A guide to Cairo's craft heritage: Exploring ancient artisans & modern traditions
Exploring Cairo's ancient art and archaeology allows us to understand the country’s deep history. Saqqara, 14 miles south of the city, holds one of Egypt’s first pyramids, featuring incredible wall carvings, paintings of crocodiles and Nile fishermen; and the subterranean tomb of Pharaoh Unas with its stone a blur of hieroglyphic incantations and fretted roof with stars.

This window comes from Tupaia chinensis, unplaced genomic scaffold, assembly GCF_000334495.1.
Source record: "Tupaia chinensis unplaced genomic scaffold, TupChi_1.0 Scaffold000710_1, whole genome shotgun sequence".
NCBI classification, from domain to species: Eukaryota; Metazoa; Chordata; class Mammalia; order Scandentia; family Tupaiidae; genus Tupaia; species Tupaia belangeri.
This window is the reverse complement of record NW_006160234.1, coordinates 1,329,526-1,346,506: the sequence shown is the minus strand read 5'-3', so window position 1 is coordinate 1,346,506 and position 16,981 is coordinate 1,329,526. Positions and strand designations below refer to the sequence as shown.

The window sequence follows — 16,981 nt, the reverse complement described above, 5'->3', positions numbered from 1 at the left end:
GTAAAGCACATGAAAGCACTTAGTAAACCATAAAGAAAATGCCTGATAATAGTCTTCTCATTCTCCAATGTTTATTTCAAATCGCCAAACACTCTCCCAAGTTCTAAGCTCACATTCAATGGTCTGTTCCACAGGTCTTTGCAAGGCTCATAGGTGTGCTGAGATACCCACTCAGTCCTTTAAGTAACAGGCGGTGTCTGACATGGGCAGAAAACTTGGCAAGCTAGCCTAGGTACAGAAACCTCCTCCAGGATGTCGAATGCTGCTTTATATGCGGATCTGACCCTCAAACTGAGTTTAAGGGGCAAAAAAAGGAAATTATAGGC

The Grand Egyptian Museum, set to open in late 2023 in Giza, will exhibit the largest collection of Egyptian antiquities ever assembled and will demonstrate the country’s ancient craft traditions. Such traditions are further outlined at the Jameel House of Traditional Arts in Fustat, Historic Cairo, an area once renowned for its craftsmanship as the first Islamic capital of Egypt. At the Jameel House, artisans paint lozenges like teardrops on jugs, while ceramists drone at the potter’s wheels. The centre is supported by Community Jameel and The Prince's Foundation School of Traditional Arts, and invites 20 students annually, mostly young women, to train in the traditional crafts, aiming to prevent the disappearance of Cairo’s Coptic and Islamic art.